ALEXANDRIA, Va. (5/23/08)—The National Credit Union Administration (NCUA) Board yesterday adopted a plan by a vote of 2-1 to adopt a recommendation regarding the collection of membership data in part to assess federal credit union membership profiles. The Board did not discuss the senior executive compensation issues. Rodney Hood, NCUA vice chairman, reflected concerns the Credit Union National Association (CUNA) has raised about the data collection. Hood thanked the task force for their work, but noted that he couldn’t support the initiative because it “teetered on the brink” of and shared similarities with the Community Reinvestment Act. “Credit unions do not divert resources outside of members,” he said. He also noted concerns about the timing of the initiative, given a sluggish economy. The NCUA plan is based on the recommendations of the Outreach Task Force (OTF), chaired by Board Member Gigi Hyland. The OTF recommended that NCUA:
* Collect federal credit union membership profile data through the AIRES download; * Collect data on financial services offered at federal credit unions through the 5300 report; * Publish aggregate data on membership profiles and financial services; and * Develop a mechanism for each federal credit union to obtain its proprietary membership profile data.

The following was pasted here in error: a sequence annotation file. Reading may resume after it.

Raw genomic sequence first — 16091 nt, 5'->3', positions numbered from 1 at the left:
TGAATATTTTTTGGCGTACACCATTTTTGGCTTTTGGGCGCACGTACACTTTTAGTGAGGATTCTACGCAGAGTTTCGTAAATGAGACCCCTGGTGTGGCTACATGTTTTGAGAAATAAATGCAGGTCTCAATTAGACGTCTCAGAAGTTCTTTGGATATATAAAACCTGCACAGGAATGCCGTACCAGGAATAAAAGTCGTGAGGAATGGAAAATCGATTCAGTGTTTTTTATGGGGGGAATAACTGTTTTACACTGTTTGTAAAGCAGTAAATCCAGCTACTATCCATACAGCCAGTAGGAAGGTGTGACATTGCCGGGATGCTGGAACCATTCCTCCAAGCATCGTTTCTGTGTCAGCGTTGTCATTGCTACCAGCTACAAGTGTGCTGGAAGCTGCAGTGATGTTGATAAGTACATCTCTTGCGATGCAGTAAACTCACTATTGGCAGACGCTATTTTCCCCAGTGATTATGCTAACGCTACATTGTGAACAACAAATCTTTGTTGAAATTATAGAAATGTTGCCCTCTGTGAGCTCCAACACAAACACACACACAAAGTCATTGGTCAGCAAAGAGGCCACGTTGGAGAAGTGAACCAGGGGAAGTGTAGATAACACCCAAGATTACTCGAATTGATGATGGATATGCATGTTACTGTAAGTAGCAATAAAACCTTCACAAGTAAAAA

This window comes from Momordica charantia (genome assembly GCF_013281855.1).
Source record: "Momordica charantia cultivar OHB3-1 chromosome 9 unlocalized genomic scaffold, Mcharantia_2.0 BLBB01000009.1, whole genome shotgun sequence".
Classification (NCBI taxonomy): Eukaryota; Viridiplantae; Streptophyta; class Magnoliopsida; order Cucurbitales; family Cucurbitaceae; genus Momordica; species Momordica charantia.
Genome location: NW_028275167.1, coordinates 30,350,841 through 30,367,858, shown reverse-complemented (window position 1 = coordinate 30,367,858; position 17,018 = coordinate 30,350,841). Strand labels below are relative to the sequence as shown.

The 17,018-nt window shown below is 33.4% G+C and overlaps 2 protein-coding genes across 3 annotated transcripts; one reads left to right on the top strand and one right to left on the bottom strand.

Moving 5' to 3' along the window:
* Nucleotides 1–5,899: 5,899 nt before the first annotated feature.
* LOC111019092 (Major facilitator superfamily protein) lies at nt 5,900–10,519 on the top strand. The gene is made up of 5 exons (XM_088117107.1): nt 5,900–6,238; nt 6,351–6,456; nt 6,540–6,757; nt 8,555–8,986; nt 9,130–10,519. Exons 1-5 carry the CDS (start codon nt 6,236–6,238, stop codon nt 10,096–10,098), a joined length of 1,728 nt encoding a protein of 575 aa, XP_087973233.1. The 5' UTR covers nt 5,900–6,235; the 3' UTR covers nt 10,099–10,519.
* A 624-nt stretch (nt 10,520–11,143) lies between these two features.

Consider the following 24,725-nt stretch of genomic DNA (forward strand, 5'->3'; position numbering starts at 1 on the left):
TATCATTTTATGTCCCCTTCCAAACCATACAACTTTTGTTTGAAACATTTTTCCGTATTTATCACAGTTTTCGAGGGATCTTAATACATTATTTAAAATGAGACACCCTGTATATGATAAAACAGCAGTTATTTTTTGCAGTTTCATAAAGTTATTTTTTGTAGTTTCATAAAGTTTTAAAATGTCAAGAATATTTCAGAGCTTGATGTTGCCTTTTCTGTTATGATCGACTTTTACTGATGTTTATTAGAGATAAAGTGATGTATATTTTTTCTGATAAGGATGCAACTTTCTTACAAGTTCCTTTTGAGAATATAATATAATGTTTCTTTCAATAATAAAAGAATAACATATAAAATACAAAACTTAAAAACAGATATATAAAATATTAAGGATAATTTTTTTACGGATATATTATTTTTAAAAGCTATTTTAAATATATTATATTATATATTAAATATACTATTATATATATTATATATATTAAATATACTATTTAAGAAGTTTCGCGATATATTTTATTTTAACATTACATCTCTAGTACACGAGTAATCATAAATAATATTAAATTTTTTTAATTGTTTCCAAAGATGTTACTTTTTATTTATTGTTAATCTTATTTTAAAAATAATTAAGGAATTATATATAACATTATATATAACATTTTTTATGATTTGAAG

Beginning in January 2009, NCUA will begin analyzing federal credit union membership profiles using AIRES download, after a credit union's examination has been completed. The agency said it would take up to 24 months to complete this process for all federal credit unions. The agency will also modify the 5300 report to add a schedule of services that federal credit unions will complete. Comment will be solicited from federal credit unions on the 5300 changes. CUNA President/CEO Dan Mica questioned the need for the data collection program, saying, “CUNA is unconvinced that a data collection process is necessary.” However, he acknowledged the number of clarifications approved by NCUA Chairman JoAnn Johnson and Hyland in voting for the program. “It is clear that they were listening to us and acted on several of our concerns (such as assuring credit unions that examiners will not be able to use the data to create 'report cards' on individual credit unions, and delaying the start of the program until the beginning of next year,” Mica said in a statement. NCUA also clarified that the information will only be published in the aggregate. The Board indicated that the data could be used by NCUA as a trigger to obtain further information from an individual credit union if there are questions about qualifications or a low-income designation or an application for an underserved area. During the Member Service Assessment Pilot Program in 2006, NCUA identified 39 credit unions that could have had a low-income designation but which had never applied. “Many credit unions have expressed to us their own concerns about data collection, and it is our intention to recognize and honor their apprehensions,” Mica said. CUNA’s Examination and Supervision Subcommittee, along with CUNA staff, will take a key role in monitoring the development of the program, Mica added. The NCUA published a Q&A on the data collection plan, based on Hyland’s exchange with NCUA staff during the board meeting. To see her comments, use the link.